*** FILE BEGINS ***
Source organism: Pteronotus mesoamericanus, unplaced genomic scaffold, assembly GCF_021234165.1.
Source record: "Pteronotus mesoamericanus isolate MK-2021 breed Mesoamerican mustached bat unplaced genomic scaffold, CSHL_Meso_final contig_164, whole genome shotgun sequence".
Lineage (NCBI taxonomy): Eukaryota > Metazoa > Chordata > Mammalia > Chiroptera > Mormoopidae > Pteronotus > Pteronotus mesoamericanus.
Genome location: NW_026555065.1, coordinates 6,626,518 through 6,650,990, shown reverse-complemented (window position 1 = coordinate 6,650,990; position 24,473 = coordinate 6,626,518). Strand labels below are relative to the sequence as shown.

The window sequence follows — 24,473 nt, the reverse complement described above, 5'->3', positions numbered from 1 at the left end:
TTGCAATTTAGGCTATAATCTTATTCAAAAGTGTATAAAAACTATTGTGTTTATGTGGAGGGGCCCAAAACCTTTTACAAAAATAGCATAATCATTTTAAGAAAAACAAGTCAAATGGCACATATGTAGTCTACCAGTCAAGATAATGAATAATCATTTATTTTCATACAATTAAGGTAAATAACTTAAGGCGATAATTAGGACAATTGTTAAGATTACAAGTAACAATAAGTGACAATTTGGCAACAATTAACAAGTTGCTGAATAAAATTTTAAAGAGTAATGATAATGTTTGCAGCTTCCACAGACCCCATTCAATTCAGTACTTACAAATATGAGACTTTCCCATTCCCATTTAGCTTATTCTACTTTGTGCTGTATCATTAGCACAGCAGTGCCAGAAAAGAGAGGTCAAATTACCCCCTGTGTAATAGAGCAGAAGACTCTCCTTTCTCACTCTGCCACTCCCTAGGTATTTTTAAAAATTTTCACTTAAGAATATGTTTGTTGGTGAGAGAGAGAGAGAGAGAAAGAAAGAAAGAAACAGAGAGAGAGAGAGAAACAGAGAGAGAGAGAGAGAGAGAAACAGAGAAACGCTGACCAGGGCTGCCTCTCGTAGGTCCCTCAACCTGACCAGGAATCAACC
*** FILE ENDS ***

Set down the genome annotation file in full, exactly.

Source organism: Pteronotus mesoamericanus, unplaced genomic scaffold, assembly GCF_021234165.1.
Source record: "Pteronotus mesoamericanus isolate MK-2021 breed Mesoamerican mustached bat unplaced genomic scaffold, CSHL_Meso_final contig_164, whole genome shotgun sequence".
Lineage (NCBI taxonomy): Eukaryota > Metazoa > Chordata > Mammalia > Chiroptera > Mormoopidae > Pteronotus > Pteronotus mesoamericanus.
Genome location: NW_026555065.1, coordinates 6,626,518 through 6,650,990, shown reverse-complemented (window position 1 = coordinate 6,650,990; position 24,473 = coordinate 6,626,518). Strand labels below are relative to the sequence as shown.

The window sequence follows — 24,473 nt, the reverse complement described above, 5'->3', positions numbered from 1 at the left end:
TTGCAATTTAGGCTATAATCTTATTCAAAAGTGTATAAAAACTATTGTGTTTATGTGGAGGGGCCCAAAACCTTTTACAAAAATAGCATAATCATTTTAAGAAAAACAAGTCAAATGGCACATATGTAGTCTACCAGTCAAGATAATGAATAATCATTTATTTTCATACAATTAAGGTAAATAACTTAAGGCGATAATTAGGACAATTGTTAAGATTACAAGTAACAATAAGTGACAATTTGGCAACAATTAACAAGTTGCTGAATAAAATTTTAAAGAGTAATGATAATGTTTGCAGCTTCCACAGACCCCATTCAATTCAGTACTTACAAATATGAGACTTTCCCATTCCCATTTAGCTTATTCTACTTTGTGCTGTATCATTAGCACAGCAGTGCCAGAAAAGAGAGGTCAAATTACCCCCTGTGTAATAGAGCAGAAGACTCTCCTTTCTCACTCTGCCACTCCCTAGGTATTTTTAAAAATTTTCACTTAAGAATATGTTTGTTGGTGAGAGAGAGAGAGAGAGAAAGAAAGAAAGAAACAGAGAGAGAGAGAGAAACAGAGAGAGAGAGAGAGAGAGAAACAGAGAAACGCTGACCAGGGCTGCCTCTCGTAGGTCCCTCAACCTGACCAGGAATCAACC